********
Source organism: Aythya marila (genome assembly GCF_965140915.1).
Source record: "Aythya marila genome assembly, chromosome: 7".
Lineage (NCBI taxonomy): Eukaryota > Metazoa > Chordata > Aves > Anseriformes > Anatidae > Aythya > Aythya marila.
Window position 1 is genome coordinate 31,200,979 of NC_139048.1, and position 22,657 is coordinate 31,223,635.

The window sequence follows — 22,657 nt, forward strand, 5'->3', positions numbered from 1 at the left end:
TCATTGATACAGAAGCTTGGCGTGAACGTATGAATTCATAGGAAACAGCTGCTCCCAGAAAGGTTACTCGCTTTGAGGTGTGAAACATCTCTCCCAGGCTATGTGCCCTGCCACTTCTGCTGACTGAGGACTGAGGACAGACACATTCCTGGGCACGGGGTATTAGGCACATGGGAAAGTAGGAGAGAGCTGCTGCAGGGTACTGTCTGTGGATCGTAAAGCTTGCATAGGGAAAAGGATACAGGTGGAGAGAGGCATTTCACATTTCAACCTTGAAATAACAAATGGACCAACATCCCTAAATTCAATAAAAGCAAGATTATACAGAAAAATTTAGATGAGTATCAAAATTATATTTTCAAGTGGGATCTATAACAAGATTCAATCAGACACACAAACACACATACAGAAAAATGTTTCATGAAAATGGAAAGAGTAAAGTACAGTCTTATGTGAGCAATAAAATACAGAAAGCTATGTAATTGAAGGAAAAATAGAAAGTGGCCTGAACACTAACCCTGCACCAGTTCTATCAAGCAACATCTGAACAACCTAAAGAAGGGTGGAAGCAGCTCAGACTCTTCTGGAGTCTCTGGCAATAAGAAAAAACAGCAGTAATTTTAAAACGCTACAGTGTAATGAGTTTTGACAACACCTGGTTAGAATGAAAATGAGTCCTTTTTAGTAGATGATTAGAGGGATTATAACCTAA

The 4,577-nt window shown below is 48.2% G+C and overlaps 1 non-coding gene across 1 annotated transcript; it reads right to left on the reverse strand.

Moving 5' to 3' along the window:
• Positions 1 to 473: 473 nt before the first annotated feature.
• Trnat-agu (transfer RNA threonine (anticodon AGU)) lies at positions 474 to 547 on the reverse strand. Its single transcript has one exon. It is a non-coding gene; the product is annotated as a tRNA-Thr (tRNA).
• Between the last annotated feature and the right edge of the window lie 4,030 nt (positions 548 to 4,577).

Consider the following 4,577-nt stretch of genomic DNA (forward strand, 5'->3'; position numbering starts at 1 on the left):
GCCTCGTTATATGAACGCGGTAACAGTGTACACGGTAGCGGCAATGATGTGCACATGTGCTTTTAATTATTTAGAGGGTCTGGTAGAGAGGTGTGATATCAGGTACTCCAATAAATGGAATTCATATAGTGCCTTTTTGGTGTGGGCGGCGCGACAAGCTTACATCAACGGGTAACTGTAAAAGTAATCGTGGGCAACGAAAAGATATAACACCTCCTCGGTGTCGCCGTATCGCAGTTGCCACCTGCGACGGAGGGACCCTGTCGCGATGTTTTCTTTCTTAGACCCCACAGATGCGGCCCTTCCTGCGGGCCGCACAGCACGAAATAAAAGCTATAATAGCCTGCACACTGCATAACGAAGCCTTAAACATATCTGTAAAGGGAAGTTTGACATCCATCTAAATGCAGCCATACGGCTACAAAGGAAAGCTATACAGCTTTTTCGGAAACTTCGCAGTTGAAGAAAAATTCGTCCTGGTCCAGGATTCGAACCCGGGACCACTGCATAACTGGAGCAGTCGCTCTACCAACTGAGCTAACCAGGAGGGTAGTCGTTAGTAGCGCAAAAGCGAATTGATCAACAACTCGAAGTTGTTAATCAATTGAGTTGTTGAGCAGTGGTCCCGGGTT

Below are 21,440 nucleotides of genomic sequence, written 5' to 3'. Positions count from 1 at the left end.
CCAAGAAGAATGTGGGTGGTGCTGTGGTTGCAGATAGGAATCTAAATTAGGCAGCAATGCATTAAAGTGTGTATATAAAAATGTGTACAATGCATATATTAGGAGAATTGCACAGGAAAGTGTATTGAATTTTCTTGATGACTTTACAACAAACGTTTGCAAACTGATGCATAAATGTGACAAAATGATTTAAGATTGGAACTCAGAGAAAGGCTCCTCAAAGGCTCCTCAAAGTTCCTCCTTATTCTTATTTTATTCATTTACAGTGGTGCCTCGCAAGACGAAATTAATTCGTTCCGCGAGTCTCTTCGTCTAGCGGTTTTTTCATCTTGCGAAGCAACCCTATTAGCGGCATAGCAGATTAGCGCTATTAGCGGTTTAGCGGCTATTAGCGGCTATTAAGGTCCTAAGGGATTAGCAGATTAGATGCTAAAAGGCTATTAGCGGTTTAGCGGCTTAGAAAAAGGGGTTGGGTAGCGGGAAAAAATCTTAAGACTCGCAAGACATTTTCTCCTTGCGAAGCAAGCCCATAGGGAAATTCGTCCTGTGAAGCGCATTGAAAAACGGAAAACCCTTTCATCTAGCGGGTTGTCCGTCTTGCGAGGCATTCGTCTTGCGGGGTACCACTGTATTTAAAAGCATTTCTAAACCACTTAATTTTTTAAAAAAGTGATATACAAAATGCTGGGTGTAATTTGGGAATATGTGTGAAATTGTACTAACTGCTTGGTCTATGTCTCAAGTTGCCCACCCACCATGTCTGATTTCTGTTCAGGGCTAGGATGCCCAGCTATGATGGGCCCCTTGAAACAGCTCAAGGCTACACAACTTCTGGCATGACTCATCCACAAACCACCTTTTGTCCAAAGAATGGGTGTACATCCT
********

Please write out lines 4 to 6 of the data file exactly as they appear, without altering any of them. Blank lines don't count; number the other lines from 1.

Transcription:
Window position 1 is genome coordinate 31,200,979 of NC_139048.1, and position 22,657 is coordinate 31,223,635.

The window sequence follows — 22,657 nt, forward strand, 5'->3', positions numbered from 1 at the left end:
TCATTGATACAGAAGCTTGGCGTGAACGTATGAATTCATAGGAAACAGCTGCTCCCAGAAAGGTTACTCGCTTTGAGGTGTGAAACATCTCTCCCAGGCTATGTGCCCTGCCACTTCTGCTGACTGAGGACTGAGGACAGACACATTCCTGGGCACGGGGTATTAGGCACATGGGAAAGTAGGAGAGAGCTGCTGCAGGGTACTGTCTGTGGATCGTAAAGCTTGCATAGGGAAAAGGATACAGGTGGAGAGAGGCATTTCACATTTCAACCTTGAAATAACAAATGGACCAACATCCCTAAATTCAATAAAAGCAAGATTATACAGAAAAATTTAGATGAGTATCAAAATTATATTTTCAAGTGGGATCTATAACAAGATTCAATCAGACACACAAACACACATACAGAAAAATGTTTCATGAAAATGGAAAGAGTAAAGTACAGTCTTATGTGAGCAATAAAATACAGAAAGCTATGTAATTGAAGGAAAAATAGAAAGTGGCCTGAACACTAACCCTGCACCAGTTCTATCAAGCAACATCTGAACAACCTAAAGAAGGGTGGAAGCAGCTCAGACTCTTCTGGAGTCTCTGGCAATAAGAAAAAACAGCAGTAATTTTAAAACGCTACAGTGTAATGAGTTTTGACAACACCTGGTTAGAATGAAAATGAGTCCTTTTTAGTAGATGATTAGAGGGATTATAACCTAA